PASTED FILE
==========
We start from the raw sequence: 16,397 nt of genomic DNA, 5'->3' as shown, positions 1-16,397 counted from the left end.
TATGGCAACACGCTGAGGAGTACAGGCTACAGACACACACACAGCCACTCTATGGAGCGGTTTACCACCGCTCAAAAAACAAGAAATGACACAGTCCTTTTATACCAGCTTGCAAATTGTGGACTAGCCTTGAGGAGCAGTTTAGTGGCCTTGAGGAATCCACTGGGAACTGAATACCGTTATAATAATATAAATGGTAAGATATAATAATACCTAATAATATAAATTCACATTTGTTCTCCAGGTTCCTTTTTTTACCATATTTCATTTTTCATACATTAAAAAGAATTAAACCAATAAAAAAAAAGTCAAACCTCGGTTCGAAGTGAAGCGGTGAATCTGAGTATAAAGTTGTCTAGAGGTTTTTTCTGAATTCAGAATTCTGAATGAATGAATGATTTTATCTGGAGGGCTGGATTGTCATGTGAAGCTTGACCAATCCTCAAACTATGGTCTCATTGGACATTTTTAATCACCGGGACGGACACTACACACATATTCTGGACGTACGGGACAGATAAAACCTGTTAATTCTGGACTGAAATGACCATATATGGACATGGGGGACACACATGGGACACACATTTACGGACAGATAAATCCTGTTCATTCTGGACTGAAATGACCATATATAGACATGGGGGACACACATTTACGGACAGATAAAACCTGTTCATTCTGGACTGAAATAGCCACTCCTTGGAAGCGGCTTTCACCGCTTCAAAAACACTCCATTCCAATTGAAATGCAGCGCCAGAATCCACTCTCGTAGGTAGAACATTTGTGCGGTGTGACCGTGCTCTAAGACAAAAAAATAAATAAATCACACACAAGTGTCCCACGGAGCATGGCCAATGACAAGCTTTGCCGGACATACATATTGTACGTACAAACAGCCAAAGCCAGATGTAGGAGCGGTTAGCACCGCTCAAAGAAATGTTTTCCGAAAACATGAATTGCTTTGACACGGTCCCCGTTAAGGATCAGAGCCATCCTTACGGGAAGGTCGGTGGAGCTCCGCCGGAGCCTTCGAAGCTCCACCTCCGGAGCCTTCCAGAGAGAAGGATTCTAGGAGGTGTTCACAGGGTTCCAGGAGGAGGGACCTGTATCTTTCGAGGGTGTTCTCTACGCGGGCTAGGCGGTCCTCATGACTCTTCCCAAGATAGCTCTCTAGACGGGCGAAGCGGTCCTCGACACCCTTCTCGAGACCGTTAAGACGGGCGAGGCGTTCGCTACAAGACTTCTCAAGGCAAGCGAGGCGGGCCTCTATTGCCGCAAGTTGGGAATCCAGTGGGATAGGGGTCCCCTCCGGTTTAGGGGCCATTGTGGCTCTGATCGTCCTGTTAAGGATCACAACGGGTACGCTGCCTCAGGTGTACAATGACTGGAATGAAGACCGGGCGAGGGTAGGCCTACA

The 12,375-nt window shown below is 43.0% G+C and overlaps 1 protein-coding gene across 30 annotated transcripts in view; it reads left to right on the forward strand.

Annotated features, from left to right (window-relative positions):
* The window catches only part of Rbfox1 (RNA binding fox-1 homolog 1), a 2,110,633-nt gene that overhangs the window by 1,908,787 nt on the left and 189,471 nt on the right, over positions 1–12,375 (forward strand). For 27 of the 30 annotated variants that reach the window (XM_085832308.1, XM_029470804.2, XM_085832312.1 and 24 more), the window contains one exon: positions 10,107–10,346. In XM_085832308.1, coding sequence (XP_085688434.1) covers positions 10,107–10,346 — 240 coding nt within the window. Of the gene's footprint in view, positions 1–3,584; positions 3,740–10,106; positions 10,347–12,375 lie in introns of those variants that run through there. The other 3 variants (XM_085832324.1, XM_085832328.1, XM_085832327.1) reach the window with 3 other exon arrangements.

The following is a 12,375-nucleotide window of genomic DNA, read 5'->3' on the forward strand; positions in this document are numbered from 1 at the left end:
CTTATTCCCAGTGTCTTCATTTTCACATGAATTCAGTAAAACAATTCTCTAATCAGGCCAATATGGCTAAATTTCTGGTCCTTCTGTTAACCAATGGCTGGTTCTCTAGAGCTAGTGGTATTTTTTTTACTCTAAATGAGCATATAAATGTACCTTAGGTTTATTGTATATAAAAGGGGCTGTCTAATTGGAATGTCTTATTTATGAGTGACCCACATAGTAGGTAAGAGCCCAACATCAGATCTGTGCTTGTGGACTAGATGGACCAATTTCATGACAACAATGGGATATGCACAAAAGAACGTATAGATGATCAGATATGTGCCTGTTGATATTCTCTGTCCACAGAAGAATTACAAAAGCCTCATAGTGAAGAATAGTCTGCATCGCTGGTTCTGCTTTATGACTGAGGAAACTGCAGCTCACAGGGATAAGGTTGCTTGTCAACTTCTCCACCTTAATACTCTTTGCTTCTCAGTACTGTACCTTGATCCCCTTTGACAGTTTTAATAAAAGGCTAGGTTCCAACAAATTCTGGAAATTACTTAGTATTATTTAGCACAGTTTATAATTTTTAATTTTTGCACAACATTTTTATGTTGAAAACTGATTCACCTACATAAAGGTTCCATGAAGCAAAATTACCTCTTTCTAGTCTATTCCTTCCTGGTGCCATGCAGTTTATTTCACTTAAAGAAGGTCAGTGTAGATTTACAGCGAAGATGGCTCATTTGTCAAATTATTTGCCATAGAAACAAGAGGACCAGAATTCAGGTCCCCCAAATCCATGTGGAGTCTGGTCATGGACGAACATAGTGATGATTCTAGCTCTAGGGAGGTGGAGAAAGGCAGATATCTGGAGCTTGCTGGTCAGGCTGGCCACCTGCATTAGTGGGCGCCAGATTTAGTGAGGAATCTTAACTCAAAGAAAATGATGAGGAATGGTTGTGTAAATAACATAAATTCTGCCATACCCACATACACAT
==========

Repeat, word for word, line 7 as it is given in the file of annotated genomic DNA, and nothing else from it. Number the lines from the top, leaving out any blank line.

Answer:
CTTATTCCCAGTGTCTTCATTTTCACATGAATTCAGTAAAACAATTCTCTAATCAGGCCAATATGGCTAAATTTCTGGTCCTTCTGTTAACCAATGGCTGGTTCTCTAGAGCTAGTGGTATTTTTTTTACTCTAAATGAGCATATAAATGTACCTTAGGTTTATTGTATATAAAAGGGGCTGTCTAATTGGAATGTCTTATTTATGAGTGACCCACATAGTAGGTAAGAGCCCAACATCAGATCTGTGCTTGTGGACTAGATGGACCAATTTCATGACAACAATGGGATATGCACAAAAGAACGTATAGATGATCAGATATGTGCCTGTTGATATTCTCTGTCCACAGAAGAATTACAAAAGCCTCATAGTGAAGAATAGTCTGCATCGCTGGTTCTGCTTTATGACTGAGGAAACTGCAGCTCACAGGGATAAGGTTGCTTGTCAACTTCTCCACCTTAATACTCTTTGCTTCTCAGTACTGTACCTTGATCCCCTTTGACAGTTTTAATAAAAGGCTAGGTTCCAACAAATTCTGGAAATTACTTAGTATTATTTAGCACAGTTTATAATTTTTAATTTTTGCACAACATTTTTATGTTGAAAACTGATTCACCTACATAAAGGTTCCATGAAGCAAAATTACCTCTTTCTAGTCTATTCCTTCCTGGTGCCATGCAGTTTATTTCACTTAAAGAAGGTCAGTGTAGATTTACAGCGAAGATGGCTCATTTGTCAAATTATTTGCCATAGAAACAAGAGGACCAGAATTCAGGTCCCCCAAATCCATGTGGAGTCTGGTCATGGACGAACATAGTGATGATTCTAGCTCTAGGGAGGTGGAGAAAGGCAGATATCTGGAGCTTGCTGGTCAGGCTGGCCACCTGCATTAGTGGGCGCCAGATTTAGTGAGGAATCTTAACTCAAAGAAAATGATGAGGAATGGTTGTGTAAATAACATAAATTCTGCCATACCCACATACACAT